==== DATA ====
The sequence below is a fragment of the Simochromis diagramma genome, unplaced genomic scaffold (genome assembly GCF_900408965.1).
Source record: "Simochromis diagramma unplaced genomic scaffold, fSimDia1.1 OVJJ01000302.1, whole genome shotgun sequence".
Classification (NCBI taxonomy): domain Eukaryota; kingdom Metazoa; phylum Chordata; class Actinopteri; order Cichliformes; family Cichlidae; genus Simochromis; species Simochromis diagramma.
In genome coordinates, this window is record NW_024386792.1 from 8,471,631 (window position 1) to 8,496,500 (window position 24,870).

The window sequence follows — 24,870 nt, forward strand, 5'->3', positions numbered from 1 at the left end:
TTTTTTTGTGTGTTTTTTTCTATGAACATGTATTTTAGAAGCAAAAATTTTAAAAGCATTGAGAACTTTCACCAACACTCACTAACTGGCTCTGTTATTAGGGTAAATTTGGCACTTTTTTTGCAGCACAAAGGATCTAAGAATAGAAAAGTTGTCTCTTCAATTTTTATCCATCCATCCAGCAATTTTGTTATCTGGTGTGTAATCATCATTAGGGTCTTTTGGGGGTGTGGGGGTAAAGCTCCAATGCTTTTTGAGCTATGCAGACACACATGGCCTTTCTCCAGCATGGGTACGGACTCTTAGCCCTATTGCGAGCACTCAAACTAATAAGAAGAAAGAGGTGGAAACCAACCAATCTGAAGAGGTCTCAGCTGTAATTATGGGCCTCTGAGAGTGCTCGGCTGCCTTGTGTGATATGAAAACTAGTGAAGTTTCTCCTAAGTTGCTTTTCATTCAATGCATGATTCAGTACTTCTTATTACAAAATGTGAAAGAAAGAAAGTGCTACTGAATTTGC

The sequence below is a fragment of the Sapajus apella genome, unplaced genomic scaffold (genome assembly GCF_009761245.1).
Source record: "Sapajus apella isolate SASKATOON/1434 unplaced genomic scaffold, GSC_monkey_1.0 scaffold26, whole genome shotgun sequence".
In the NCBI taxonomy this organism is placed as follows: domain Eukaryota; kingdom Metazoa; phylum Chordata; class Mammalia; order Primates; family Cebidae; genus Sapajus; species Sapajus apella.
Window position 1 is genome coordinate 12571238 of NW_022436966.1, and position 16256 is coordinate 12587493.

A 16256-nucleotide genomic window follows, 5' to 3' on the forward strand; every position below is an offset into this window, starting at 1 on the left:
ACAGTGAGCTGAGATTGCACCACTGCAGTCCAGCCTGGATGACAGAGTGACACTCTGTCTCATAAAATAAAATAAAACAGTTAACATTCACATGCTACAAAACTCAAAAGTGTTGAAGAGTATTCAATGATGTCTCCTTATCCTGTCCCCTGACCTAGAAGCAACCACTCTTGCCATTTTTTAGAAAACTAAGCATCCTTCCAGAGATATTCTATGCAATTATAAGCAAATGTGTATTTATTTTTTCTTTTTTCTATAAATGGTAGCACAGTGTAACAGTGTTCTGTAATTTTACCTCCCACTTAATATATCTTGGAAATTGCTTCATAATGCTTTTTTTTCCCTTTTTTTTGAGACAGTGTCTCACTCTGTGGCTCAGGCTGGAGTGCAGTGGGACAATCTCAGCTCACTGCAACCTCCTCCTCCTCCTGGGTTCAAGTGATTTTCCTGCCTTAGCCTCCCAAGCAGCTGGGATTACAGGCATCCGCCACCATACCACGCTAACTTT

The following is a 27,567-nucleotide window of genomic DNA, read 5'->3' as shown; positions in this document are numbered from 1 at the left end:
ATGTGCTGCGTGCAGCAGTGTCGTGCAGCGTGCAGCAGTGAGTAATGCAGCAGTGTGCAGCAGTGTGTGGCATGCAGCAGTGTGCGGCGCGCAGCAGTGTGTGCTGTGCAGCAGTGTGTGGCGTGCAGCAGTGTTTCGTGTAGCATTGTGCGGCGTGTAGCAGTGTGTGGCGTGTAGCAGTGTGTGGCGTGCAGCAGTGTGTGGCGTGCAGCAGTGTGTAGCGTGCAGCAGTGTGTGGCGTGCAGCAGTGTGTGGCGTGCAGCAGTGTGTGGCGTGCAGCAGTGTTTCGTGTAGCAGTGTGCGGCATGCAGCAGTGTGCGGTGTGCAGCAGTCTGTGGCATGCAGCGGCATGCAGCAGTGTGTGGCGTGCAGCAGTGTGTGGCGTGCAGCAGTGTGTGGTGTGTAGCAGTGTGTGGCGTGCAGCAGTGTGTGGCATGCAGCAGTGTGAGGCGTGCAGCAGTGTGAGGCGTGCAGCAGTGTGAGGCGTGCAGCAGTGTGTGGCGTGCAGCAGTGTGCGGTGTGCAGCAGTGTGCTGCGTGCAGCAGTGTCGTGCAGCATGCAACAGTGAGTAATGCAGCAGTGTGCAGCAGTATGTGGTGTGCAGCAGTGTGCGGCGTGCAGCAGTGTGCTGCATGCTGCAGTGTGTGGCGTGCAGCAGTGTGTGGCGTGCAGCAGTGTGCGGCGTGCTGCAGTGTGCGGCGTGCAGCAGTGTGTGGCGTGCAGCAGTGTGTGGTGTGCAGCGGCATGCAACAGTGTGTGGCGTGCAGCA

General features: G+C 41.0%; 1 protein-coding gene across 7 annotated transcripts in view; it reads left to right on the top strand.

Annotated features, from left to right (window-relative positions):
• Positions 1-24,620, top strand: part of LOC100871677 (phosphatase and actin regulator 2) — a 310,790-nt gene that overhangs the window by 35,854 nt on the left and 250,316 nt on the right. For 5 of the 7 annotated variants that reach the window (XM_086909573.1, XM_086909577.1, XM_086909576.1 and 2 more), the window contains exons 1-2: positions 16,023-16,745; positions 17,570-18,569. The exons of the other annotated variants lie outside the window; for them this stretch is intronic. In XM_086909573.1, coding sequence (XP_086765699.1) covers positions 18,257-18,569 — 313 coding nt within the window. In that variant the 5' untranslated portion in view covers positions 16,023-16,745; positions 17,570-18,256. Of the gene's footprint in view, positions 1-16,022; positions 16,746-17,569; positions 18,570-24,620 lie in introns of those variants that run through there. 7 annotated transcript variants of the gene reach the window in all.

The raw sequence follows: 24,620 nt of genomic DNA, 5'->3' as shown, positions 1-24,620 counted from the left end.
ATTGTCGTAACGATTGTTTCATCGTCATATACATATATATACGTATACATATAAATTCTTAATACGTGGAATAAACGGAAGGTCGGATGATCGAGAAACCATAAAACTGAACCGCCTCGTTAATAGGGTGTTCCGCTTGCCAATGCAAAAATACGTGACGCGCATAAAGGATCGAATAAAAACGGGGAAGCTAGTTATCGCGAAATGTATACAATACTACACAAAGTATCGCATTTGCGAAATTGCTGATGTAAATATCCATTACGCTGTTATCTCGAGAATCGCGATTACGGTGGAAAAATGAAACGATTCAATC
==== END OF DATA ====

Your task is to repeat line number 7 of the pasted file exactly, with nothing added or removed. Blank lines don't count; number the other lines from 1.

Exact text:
The sequence below is a fragment of the Sapajus apella genome, unplaced genomic scaffold (genome assembly GCF_009761245.1).